COMPOST is the recycling of natural, organic materials that decompose to provide nutrients that will go back to the living plants in your garden in the form of soil. What comes from the garden goes back to the garden. But how does compost work?
The most important thing to remember about both methods is to provide layers of both wet and dry ingredients. Start with a bottom layer of twigs or old sunflower stems to allow air to flow from beneath. Add chopped leaves, grass clippings, and spent garden plants along with your kitchen scraps. Cover the compost, to keep the neighborhood dogs from visiting too frequently and to prevent too much moisture from building up.
THE COMPOST BIN
The second most important thing to remember is to start with the right compost bin. Mine is from Steve’s Earth Engines, shipped from Minnesota to Vermont. Yup, I could have built my own, but I loved this design and it really works. Made out of cedar so it does not rot, it is attractive, so I don’t mind having it on display in my landscape, and best of all, it is a two bin system and when I follow my own advice ( see below) it turns food scraps into compost in just a few weeks. Trust me, a good bin makes all the difference.
LAYERING: The Lasagna Method
All organic material contains carbon, nitrogen in varying proportions. To create the ideal conditions for composting, layer or mix materials in your compost pile so that you have roughly equal amounts of nitrogen (green) and high carbon (brown). A pile with more brown will still turn into compost, but it will take longer. If you add too many greens, your pile may have odor.
High Nitrogen Greens: Grass Clippings, Plant Cutting, Fruit and Vegetable scraps
High Carbon Browns: Fallen Leaves, twigs, Wood chips, sawdust, napkins.
Plus: Air & Water: Two essential elements. Turn the pile, and keep it moist but not drenched.
Two Methods: Hot and Cold.
The Hot Method:
This method is primarily for food scraps, contained in a bin and layered with equal portions of high-nitrogen greens (grass clippings, plant cuttings, fruit and vegetable scraps) and browns (fallen leaves, twigs, wood chips, and shredded paper). When the right proportions are maintained, the food scraps magically heat up. Maintaining a high temperature is critical for rapid composting because it creates bacteria, ( the good kind) that will break apart food scraps when the bacteria heat up to 120°F to 160°F. This will only happen when you can give the pile air, which is why the open sides compost bins work the best and weekly turning. This can’t be done in winter, but as soon as you can start turning the pile, give it fresh air, and compost will be ready to add to your garden in approximately one to three months. Invest in a compost thermometer to check the temperature, because this is the only way you will also destroy any weed seeds that might have flown into the pile.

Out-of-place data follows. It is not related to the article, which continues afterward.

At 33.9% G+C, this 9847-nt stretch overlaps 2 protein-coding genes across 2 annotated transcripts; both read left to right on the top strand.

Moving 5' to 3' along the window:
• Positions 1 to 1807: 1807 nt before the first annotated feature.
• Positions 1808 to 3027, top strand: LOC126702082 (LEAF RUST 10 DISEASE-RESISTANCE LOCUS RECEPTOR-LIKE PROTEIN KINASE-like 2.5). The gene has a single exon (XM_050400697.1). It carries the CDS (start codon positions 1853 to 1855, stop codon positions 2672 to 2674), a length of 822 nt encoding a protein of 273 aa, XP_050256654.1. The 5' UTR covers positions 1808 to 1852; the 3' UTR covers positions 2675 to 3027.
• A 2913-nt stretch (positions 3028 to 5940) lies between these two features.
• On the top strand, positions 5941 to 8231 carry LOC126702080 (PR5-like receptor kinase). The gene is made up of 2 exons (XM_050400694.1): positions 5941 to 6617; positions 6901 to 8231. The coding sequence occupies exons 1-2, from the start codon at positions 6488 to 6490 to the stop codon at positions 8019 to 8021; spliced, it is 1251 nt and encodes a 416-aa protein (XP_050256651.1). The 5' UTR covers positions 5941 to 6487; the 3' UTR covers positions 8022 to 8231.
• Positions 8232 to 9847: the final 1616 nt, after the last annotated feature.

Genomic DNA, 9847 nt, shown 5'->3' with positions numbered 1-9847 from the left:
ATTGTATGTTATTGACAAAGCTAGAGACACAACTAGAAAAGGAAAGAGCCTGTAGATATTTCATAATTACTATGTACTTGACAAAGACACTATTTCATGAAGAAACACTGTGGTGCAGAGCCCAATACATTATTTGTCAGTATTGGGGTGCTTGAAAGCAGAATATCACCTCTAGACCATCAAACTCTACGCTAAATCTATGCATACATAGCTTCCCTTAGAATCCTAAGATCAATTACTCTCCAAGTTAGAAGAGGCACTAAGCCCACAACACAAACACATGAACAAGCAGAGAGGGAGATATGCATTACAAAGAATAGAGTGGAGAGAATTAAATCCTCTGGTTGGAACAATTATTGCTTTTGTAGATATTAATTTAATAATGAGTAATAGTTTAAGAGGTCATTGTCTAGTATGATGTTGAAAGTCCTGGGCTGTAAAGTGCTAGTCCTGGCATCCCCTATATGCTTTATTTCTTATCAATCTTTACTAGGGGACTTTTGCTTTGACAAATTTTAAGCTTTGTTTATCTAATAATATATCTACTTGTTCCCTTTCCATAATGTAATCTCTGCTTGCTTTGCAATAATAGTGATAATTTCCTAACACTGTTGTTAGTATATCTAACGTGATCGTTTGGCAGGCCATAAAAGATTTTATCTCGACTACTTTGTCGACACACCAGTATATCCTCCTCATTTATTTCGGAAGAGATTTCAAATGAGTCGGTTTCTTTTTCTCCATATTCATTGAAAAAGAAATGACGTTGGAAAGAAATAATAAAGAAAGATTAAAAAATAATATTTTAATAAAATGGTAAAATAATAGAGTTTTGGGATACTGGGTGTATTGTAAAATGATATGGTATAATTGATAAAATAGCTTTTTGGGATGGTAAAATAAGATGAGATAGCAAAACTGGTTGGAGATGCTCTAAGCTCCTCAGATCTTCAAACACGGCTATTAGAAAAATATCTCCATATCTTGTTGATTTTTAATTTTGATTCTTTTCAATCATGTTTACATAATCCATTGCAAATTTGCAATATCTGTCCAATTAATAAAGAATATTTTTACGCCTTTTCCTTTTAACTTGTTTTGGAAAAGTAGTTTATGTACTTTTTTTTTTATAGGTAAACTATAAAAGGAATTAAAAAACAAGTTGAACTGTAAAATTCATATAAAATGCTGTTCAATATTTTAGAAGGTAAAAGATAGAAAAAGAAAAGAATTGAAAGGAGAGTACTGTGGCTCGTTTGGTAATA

The Cold Method:
This method requires less science, but it can take up to three years for everything to fully decompose. This is typically a loose, open pile containing spent garden plants and weeds, old potted plants and small twigs, layered with leaves, grass clippings, chicken manure, and wood ashes. The advantage of the cold method is the mere quantity of finished compost that will be available for your garden. It’s best not to turn this pile more than several times a year, in order to allow the decomposition to act slowly.
Once your compost is ready, its time to spread on the garden. A little goes a long way, especially if your gardens already contain healthy garden soil. Place a screen over a wheelbarrow and sift the compost through to collect large roots or other plant materials that have not decomposed. (Put these at the bottom of the pile to start again.) Spread a thin layer evenly over all the gardens and gently turn under the soil with a garden hoe or fork.